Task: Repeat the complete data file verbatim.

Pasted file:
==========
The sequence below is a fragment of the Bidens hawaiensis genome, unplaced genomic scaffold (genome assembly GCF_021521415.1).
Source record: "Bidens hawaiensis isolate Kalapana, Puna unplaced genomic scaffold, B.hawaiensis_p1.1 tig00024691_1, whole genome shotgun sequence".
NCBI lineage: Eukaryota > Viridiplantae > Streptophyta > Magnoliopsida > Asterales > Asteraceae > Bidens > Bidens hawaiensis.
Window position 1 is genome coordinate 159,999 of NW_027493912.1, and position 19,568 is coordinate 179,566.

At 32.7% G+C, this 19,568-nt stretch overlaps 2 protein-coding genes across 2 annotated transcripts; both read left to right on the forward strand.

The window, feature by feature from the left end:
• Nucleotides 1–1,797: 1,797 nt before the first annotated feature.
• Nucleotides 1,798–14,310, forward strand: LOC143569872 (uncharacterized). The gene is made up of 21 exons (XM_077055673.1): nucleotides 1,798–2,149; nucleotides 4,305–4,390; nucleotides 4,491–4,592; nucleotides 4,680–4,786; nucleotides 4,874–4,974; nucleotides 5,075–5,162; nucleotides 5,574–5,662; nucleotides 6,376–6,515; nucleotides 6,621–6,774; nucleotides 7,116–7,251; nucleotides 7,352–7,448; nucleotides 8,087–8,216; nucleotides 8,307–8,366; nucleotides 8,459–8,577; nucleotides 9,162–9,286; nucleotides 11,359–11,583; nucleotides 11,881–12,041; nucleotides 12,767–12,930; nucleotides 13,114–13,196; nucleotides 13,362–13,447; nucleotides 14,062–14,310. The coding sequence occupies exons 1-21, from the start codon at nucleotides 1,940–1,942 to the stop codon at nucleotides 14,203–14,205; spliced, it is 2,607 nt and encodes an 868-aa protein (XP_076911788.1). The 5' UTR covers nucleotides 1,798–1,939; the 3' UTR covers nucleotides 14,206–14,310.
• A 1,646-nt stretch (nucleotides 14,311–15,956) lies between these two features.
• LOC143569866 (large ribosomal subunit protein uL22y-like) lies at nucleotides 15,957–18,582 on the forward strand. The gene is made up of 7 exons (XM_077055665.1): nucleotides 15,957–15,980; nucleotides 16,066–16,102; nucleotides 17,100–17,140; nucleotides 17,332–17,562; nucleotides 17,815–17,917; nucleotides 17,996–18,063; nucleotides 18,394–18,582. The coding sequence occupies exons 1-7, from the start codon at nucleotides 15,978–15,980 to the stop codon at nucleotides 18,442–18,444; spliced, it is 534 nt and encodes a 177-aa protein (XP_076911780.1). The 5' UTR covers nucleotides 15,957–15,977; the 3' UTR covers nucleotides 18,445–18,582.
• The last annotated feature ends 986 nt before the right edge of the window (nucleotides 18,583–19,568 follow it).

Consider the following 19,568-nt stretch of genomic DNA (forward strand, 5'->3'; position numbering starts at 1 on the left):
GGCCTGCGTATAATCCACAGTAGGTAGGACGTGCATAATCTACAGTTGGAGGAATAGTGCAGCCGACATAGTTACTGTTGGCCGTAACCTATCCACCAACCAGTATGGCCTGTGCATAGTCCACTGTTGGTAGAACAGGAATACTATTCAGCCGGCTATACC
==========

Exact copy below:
The sequence below is a fragment of the Bidens hawaiensis genome, unplaced genomic scaffold (genome assembly GCF_021521415.1).
Source record: "Bidens hawaiensis isolate Kalapana, Puna unplaced genomic scaffold, B.hawaiensis_p1.1 tig00024691_1, whole genome shotgun sequence".
NCBI lineage: Eukaryota > Viridiplantae > Streptophyta > Magnoliopsida > Asterales > Asteraceae > Bidens > Bidens hawaiensis.
Window position 1 is genome coordinate 159,999 of NW_027493912.1, and position 19,568 is coordinate 179,566.

At 32.7% G+C, this 19,568-nt stretch overlaps 2 protein-coding genes across 2 annotated transcripts; both read left to right on the forward strand.

The window, feature by feature from the left end:
• Nucleotides 1–1,797: 1,797 nt before the first annotated feature.
• Nucleotides 1,798–14,310, forward strand: LOC143569872 (uncharacterized). The gene is made up of 21 exons (XM_077055673.1): nucleotides 1,798–2,149; nucleotides 4,305–4,390; nucleotides 4,491–4,592; nucleotides 4,680–4,786; nucleotides 4,874–4,974; nucleotides 5,075–5,162; nucleotides 5,574–5,662; nucleotides 6,376–6,515; nucleotides 6,621–6,774; nucleotides 7,116–7,251; nucleotides 7,352–7,448; nucleotides 8,087–8,216; nucleotides 8,307–8,366; nucleotides 8,459–8,577; nucleotides 9,162–9,286; nucleotides 11,359–11,583; nucleotides 11,881–12,041; nucleotides 12,767–12,930; nucleotides 13,114–13,196; nucleotides 13,362–13,447; nucleotides 14,062–14,310. The coding sequence occupies exons 1-21, from the start codon at nucleotides 1,940–1,942 to the stop codon at nucleotides 14,203–14,205; spliced, it is 2,607 nt and encodes an 868-aa protein (XP_076911788.1). The 5' UTR covers nucleotides 1,798–1,939; the 3' UTR covers nucleotides 14,206–14,310.
• A 1,646-nt stretch (nucleotides 14,311–15,956) lies between these two features.
• LOC143569866 (large ribosomal subunit protein uL22y-like) lies at nucleotides 15,957–18,582 on the forward strand. The gene is made up of 7 exons (XM_077055665.1): nucleotides 15,957–15,980; nucleotides 16,066–16,102; nucleotides 17,100–17,140; nucleotides 17,332–17,562; nucleotides 17,815–17,917; nucleotides 17,996–18,063; nucleotides 18,394–18,582. The coding sequence occupies exons 1-7, from the start codon at nucleotides 15,978–15,980 to the stop codon at nucleotides 18,442–18,444; spliced, it is 534 nt and encodes a 177-aa protein (XP_076911780.1). The 5' UTR covers nucleotides 15,957–15,977; the 3' UTR covers nucleotides 18,445–18,582.
• The last annotated feature ends 986 nt before the right edge of the window (nucleotides 18,583–19,568 follow it).

Consider the following 19,568-nt stretch of genomic DNA (forward strand, 5'->3'; position numbering starts at 1 on the left):
GGCCTGCGTATAATCCACAGTAGGTAGGACGTGCATAATCTACAGTTGGAGGAATAGTGCAGCCGACATAGTTACTGTTGGCCGTAACCTATCCACCAACCAGTATGGCCTGTGCATAGTCCACTGTTGGTAGAACAGGAATACTATTCAGCCGGCTATACC